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Revell's 1/72 scale
Type VIIC U-Boat

by Matt DelRio

 

Type VIIC U-Boat




Revell's 1/72 scale Type VIIC U-Boat is available online from Squadron.com

Description



Here is my 1/72 Revell U-Boat, converted into the U-592.

The parts used:

  • Nautilus Models Type VIIC Wood Deck

  • Eduard Type VIIC U-boat PE set

  • White Ensign Models Type VIIC PE set

  • Yankee Modelworks U-Boat Upper Pressure Hull

  • ULAD U-boat Part III Decal Set

  • Archer Fine Transfers for Kriegsmarine Ensign

  • Evergreen Sheet Styrene (various sizes & shapes for scratchbuilding)

  • Grandpa's Cabinets Custom Made Cases

What I didn't include was the countless number of drill bits that I snapped, broke and otherwise destroyed in the process of building. The biggest challenge of this model was getting everything drilled out. Because even at the slowest setting on a Dremel tool, getting through the hull it'll burn too hot and inevitably melt the plastic. So, you can't just open a few flood holes and leave the others closed...they all must be opened! I used a pin vise to open all the flood holes. On the larger flood holes below the main deck, my approach was the largest drill bit I can fit, I drilled three holes one in the center, two on each side, then I used and X-acto knife to cut out the excess. Then with a small set of files, I got rid of the "evidence."

The only place where this approach didn't work, was the flood holes on the lower part of the hull forward (near the dive planes) and aft near the screws. Here I cut out sections vertically and then used styrene strips to replace the individual ribs. This worked well. The only time I used a Dremel was on the inside of the flood holes to make the thickness of the hull correct. This melted the plastic in some spots but only affected the interior. Not a problem.

 

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For the ribs above the saddle tank, I merely followed the outline with an X-acto knife over and over until I cut through, than I just filed out any remnants and sanded appropriately. The individual ribs themselves are made from strip styrene. Now that anyone could the pressure hull below the main deck, I needed to add some details that were missing. So I scratch-built the collar between the conning tower to the pressure hull and the two hatches. Also, a mount for the 88mm deck gun was built as well. Now, I could be wrong, but the pressure hull had some major fit problems in my opinion. It comes in three sections and I simply took large pieces of square-shaped styrene to serve as mounts for the resin pressure hull sections. Once it was time to put the two halves together, parts of the bow and stern would barely meet. But, I got them to fit with a two-part epoxy and some strong shipping tape. I had the same problem meeting the wooded main deck to the edges of the hull because to the pressure hull fit problems I just mentioned. But, I got it to work.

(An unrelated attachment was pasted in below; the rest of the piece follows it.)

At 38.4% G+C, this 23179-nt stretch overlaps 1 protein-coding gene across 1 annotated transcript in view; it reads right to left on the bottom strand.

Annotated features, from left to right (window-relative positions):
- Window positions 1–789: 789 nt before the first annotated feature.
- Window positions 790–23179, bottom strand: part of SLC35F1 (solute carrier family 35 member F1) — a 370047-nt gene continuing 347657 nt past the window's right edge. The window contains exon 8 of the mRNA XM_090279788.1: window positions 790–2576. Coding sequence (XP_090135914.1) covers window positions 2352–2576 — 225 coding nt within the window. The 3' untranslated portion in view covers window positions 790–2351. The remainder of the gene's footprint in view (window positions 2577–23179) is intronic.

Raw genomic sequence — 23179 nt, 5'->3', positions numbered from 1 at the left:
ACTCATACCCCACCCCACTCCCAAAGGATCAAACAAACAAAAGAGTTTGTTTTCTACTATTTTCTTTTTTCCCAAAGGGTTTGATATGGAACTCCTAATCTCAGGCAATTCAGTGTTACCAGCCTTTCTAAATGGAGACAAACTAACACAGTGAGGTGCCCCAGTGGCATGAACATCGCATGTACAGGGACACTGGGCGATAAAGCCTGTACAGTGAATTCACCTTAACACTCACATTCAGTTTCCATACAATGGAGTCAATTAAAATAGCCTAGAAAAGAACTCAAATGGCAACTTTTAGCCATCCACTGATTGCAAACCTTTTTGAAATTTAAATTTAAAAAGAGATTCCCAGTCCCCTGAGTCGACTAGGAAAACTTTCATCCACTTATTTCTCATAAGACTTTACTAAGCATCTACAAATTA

All the access doors on the main deck and the conning tower were replaced with the Eduard doors provided in the PE set. Life-ring mounts came from that set as well, and the various saltwater intakes/returns on the lower hull. I scratch-built the base for the main periscope with brass wire and sheet styrene. I scratch-built the port and starboard running lights as well as the anchor lights in the conning tower and the stern. It's basically clear plastic coated in Future floor wax with a tin-foil backing to make it look like a light, all it needs it a bulb.
I could go on and on but, I'll tell you briefly about the weathering job. I used Tamiya Acrylics, and Model Master Enamels to finish the model. I used the "rust" enamel to do pre-shading, and I used Tamiya's Nato Blue for the overall color. This particular sub was used near the arctic hence the white/black camouflage scheme. I did a dark oil wash on the entire model, and also sprayed in some blue/green acrylics to give the appearance of discoloration. I used some special weathering pastels, and dry-brushing techniques to get it nice and ugly.

It took a year and half to complete this model, and although it was a pain to make it, I sure do enjoy looking at it. I plan do a Gato next, so maybe in another two years I'll post another one. Or, I might just run this down to the IPMS nationals in Virginia Beach this year, see if I can pick up anything...Thanks for looking and greetings from the Philadelphia, PA area.

Comments are welcome - delriofam@mac.com



Model, Images and Text Copyright 2008 by Matt DelRio
Page Created 2 July, 2008
Last Updated 2 July, 2008

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